Sonic Arcade: Shaping Space with Sound at the Museum of Arts and DesignSeptember 22, 2017 - by Evan Levy
The Museum of Arts and Design generally deals in hands-on materials, like wool or glass or clay. For the new exhibition Sonic Arcade: Shaping Space with Sound, the “material” they're dealing with is sound, and they’ve turned the museum into a multi-level sonic playground in which the visitor becomes an integral part of the experience.
More than 20 artists contributed to the exhibit, which views sound as almost a physical component that can be, yes, crafted. Many, if not most, of the mini exhibits use electronic circuits and signals, as well as physical bodies, to transmit the sound. The exhibit takes up not just the three floors of the museum, but also one the stairwells; it even meanders into the Turnstyle Underground Market at the 59th Street subway station. The vastness serves to underscore that idea that sound, in its many permutations, is of course all around us, all the time.
Propagation (Opus 3), 2015. Wood, speakers, amplifiers, mixers, wires, cables, piano strings, bone, cable holders, contact microphones, brass, sheet rock. 6.5 meters high x 6.8 meters wide.Photo: Rodrigo Dada.
The exhibits that often leave the strongest impression are often the ones that have a strong visual component that distinguish them. In “Sine Body,” for instance, artist Julianne Swartz takes glass and ceramic vessels that she’s made and uses an electronic feedback process to read the air mass in each container, then locates a sine tone or repetitive oscillation that resonates in each container. (Will visitors understand all the science? Unlikely. Is it necessary? Probably not.)
“Polyphonic Playground,” designed by Studio PSK, a British design firm, may look like a child’s play set, but it actually contains conductive material and electronics to create a body-activated MIDI (Musical Instrument Digital Interface) controller. The museum invited artists Steven Reker and Stephanie M. Acosta to be in residence during the duration of the exhibit, and visitors can both observe and participate as the duo develops new performances pieces, which will be performed at the end of their residency in 2018. (Try to go during Play Time,” during which visitors can interact with the exhibit; select Thursday evenings and Saturday mornings.)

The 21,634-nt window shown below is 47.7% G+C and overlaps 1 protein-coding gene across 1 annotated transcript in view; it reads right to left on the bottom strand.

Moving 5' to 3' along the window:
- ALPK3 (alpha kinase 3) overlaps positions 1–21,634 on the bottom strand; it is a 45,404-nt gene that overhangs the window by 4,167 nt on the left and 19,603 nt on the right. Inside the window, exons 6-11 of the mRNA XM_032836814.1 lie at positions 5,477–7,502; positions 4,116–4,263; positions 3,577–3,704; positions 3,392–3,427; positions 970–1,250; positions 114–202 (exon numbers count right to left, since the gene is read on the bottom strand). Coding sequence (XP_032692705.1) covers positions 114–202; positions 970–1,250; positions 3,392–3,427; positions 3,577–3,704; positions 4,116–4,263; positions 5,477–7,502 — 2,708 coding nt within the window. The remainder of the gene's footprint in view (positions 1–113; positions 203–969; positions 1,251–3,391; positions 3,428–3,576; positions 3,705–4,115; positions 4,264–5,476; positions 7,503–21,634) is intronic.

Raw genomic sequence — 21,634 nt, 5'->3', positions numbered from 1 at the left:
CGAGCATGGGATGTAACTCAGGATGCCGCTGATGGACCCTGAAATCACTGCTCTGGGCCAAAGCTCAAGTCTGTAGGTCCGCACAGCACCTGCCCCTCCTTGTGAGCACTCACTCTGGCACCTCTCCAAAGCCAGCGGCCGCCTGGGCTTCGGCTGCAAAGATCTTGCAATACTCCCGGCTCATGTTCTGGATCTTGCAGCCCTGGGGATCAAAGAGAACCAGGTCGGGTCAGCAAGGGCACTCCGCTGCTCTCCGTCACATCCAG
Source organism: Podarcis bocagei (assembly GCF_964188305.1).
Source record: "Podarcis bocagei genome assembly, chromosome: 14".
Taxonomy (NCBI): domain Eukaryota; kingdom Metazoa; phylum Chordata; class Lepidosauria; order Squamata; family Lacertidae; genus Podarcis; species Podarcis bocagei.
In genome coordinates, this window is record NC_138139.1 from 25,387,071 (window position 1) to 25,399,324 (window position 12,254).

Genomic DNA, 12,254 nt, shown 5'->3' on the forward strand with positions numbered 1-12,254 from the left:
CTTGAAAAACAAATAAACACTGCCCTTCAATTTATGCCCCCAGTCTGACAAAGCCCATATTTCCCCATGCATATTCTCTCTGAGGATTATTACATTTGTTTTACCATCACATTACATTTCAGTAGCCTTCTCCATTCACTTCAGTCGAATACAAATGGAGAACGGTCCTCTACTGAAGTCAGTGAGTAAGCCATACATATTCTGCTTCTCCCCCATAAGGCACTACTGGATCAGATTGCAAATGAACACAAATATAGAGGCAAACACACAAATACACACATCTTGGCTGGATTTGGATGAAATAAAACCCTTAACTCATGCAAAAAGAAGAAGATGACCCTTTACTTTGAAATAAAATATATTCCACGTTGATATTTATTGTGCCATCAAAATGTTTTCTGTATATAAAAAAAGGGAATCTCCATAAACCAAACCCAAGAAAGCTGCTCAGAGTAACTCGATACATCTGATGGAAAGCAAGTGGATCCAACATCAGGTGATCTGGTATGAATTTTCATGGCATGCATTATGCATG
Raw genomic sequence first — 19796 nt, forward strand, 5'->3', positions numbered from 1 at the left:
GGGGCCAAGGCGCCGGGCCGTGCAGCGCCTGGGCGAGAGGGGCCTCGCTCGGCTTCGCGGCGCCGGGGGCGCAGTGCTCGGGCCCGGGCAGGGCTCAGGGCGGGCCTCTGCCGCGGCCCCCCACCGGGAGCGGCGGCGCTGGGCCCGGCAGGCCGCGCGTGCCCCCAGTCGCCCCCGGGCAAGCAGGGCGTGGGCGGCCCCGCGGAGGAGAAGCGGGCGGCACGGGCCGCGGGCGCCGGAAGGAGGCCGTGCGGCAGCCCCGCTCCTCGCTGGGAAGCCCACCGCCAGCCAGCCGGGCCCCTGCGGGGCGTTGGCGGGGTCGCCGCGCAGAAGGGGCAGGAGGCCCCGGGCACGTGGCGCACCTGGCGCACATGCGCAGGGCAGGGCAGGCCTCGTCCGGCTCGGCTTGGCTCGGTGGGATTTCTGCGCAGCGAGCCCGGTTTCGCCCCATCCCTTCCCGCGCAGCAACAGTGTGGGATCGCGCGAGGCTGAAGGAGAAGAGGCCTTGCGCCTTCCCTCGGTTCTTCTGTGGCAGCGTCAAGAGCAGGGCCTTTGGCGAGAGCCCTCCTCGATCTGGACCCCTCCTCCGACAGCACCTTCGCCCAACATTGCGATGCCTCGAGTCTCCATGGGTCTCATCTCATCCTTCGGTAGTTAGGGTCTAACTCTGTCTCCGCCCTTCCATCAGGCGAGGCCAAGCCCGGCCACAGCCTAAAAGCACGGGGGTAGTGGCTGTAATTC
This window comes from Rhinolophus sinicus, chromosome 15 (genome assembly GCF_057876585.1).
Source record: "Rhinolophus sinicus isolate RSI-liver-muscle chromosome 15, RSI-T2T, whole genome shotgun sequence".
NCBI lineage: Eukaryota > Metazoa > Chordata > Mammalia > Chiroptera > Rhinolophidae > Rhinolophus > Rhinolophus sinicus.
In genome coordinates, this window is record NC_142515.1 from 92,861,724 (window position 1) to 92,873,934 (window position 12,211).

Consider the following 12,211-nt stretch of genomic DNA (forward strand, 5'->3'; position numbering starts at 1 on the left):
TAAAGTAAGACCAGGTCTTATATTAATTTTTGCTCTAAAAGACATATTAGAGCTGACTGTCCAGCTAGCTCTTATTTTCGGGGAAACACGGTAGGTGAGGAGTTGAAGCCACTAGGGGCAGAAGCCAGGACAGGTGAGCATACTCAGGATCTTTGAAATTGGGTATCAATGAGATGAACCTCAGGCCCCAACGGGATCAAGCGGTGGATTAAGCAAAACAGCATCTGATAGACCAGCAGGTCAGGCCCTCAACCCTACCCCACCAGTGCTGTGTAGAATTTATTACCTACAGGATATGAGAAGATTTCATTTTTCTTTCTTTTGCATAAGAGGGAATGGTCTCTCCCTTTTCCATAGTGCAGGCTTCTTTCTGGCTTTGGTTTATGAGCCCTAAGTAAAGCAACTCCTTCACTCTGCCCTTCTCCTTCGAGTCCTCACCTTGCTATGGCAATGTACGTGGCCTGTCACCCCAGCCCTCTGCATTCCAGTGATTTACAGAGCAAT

As you descend the steps in Stairwell B, make sure to pause along the way, because some of the most interesting (and most engaging) work is to be found here. Duo Foo/Skou use smartphone technology, computing graphics and sculpture to create Format 3, a “sound experience” that encompasses the stairwell. They’ve actually come up with an “alphabet” composed of 81 “sounding symbols.” Don’t bother with the terminology: This one’s fun.
Arjen Noordeman Christi Wright's Xylophone Bangles, 2010. Made with porcelain. Museum purchase with funds provided by the Collections Committee, 2011.
If you’re a fan of arcades/flashing lights/sensory overload, check out “Knotted Gate Presence Weave,” in which visitors travel through an “environment” marked off by archways, which triggers a change in the feedback system. It can be overwhelming and perhaps even a little much—but perhaps that’s the point.
The one caveat, in fact, is that you may well experience a kind of sound overload by the time you’re done—which one had the synthesizers? The porcelain jewelry? What was the difference between the radio broadcast and the radio messages being broadcast from various beacons?
Still, the idea of playing with altering sounds and allowing the audience to become a part of the exhibitions is interesting. You’ll certainly leave with, if not melodies, at least a variety of echoes buzzing around in your head, enforcing the idea that sounds, at least here, are in the ear of the beholder.
Sonic Arcade: Shaping Space with Sounds runs at the Museum of Arts and Design (MAD) through Feb. 25, 2018. For more information, visit madmuseum.org.